The Jaeger-LeCoultre Geophysic True Second is powered by the calibre 770. The True Seconds system causes the seconds hand to move forwards while “beating the second”, meaning by performing a jump every second. Once the universal time has been set, there is no need to adjust it while crisscrossing the world. Travellers need only adjust their own time. Local time is automatically adjusted simply by moving the hour hand in one hour steps forwards or backwards, of course independently of the minutes and seconds to as to avoid any loss of precision.

 

Jaeger-LeCoultre Geophysic Universal Time
Jaeger-LeCoultre Geophysic Universal Time

 

 

The Montblanc Heritage Spirit Orbis Terrarum displays the time in different parts of the world. The dial is constructed in a multi-layer way. At its centre, the main sapphire crystal dial displays the continents as viewed from the North Pole which are encircled by the names of the 24 cities representing the different timezones. To adjust the time, the desired local city needs to be first positioned at “6 o’clock” by the aid of the pusher at “8 o’clock”. Then the hours and minutes (which are always linked with the day/night and 24 hours time-zones disc) can be adjusted through the crown to adjust the correct local time of the desired city. Once this is done, in addition to the correct local time the correct zone-time of all the 24 timezones will simultaneously be displayed around the sapphire crystal dial. When travelling to another timezone, the new destination city simply needs to be placed at 6 o’clock. This adjustment is again done through the pusher at “8 o’clock” which will turn at the same time the continents and cities, the day/night disc with the 24 hours timezones as well as the hour hand in jumps of one hour. The precise time of the minutes is not affected.  The Worldtime-module was developed in-house by Montblanc, the base movement is a Sellita-calibre.

 

 

Montblanc Heritage Spirit Orbis Terrarum
Montblanc Heritage Spirit Orbis Terrarum

 

 

The fully in-house developed Nomos Zürich Weltzeit powered by an in-house calibre will show you the zone-time of all the important timezones at a glance. The watch is easy to adjust and absolutely understated. No one will try to steal it!

 

Nomos Zürich Weltzeit

Nomos Zürich Weltzeit

 

 

The Vacheron Constantin Traditionnelle World Time indicates 37 world’s timezones, including those offset from Universal Coordinated Time (UCT) by a half – or quarter- hour. The cities shown in black represent the full timezones, while the cities in red indicate half-hour or quarter-hour zones. The watch enables the simultaneous read-off of the time in almost all regions of the world, along with the day-night indication provided above the central world map. Of course all indications are adjusted via the crown, thus considerably simplifying the use of the watch. The calibre 2460 WT was developed and is manufactured by Vacheron Constantin.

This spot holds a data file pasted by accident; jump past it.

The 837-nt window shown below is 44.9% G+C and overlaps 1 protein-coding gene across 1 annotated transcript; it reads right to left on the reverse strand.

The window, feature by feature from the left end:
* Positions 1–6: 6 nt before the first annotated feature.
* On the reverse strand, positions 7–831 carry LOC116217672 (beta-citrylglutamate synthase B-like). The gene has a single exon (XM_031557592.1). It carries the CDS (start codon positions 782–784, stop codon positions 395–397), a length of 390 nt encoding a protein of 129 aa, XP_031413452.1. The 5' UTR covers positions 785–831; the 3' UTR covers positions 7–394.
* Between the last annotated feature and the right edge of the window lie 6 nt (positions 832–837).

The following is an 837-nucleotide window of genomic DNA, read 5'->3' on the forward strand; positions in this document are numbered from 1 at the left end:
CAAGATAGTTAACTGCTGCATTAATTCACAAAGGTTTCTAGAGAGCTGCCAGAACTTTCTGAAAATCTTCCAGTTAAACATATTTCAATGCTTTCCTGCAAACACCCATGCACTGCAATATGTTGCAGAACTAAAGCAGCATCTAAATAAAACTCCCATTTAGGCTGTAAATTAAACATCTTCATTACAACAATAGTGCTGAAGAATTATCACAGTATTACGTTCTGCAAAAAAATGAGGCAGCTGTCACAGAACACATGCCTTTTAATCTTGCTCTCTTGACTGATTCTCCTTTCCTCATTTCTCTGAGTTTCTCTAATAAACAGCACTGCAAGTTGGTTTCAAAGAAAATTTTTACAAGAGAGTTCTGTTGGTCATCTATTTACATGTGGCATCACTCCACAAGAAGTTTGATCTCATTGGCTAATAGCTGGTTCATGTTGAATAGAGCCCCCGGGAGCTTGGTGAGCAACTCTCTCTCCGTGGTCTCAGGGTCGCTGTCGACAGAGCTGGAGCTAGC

Vacheron Constantin Traditionnelle World Time
Vacheron Constantin Traditionnelle World Time

 

 

 

 

 

 

 

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4 replies on “The Worldtimer … A perfect travel companion and a cool watch to surf through the the timezones”
  1. says: Alex

    Hi Alex, thanks for the selection. I don’t quite follow on the full hour and date argument you made at the beginning of the article. For the VC to show half and even quarter hour differences, the adjustment of the minute hand must somehow be possible or even necessary. Furthermore in my opinion, the date window refers to the (local) time indicated by the minute and hour hand in the center, not the home time (which you read from the outer dial when abroad).

    There are a few Worldtimer watches where you don’t even need to operate the crown, because they come with one or more special push buttons. I like the Zenith, Carl F. Bucherer and of course the Patek models, all of which you do not feature here.

  2. says: Debashish

    Vacheron Constantin Traditionnelle World Time is the finest mechanical world time watch, as it indicates 37 world time zones.

    Moreover, it is quite user friendly.

  3. says: Hans

    I own a Jeager reverso squara home time and use this watch for traveling. It is very easy to change time zone, the dial is white and very little light on a plane one can read the time. At home I use a Jeager reverso grande date, the issue with this watch difficult to read in the dark.

    The issue with your recommended collection, some of them may be difficult to read with little light and some of the dials are overcrowded.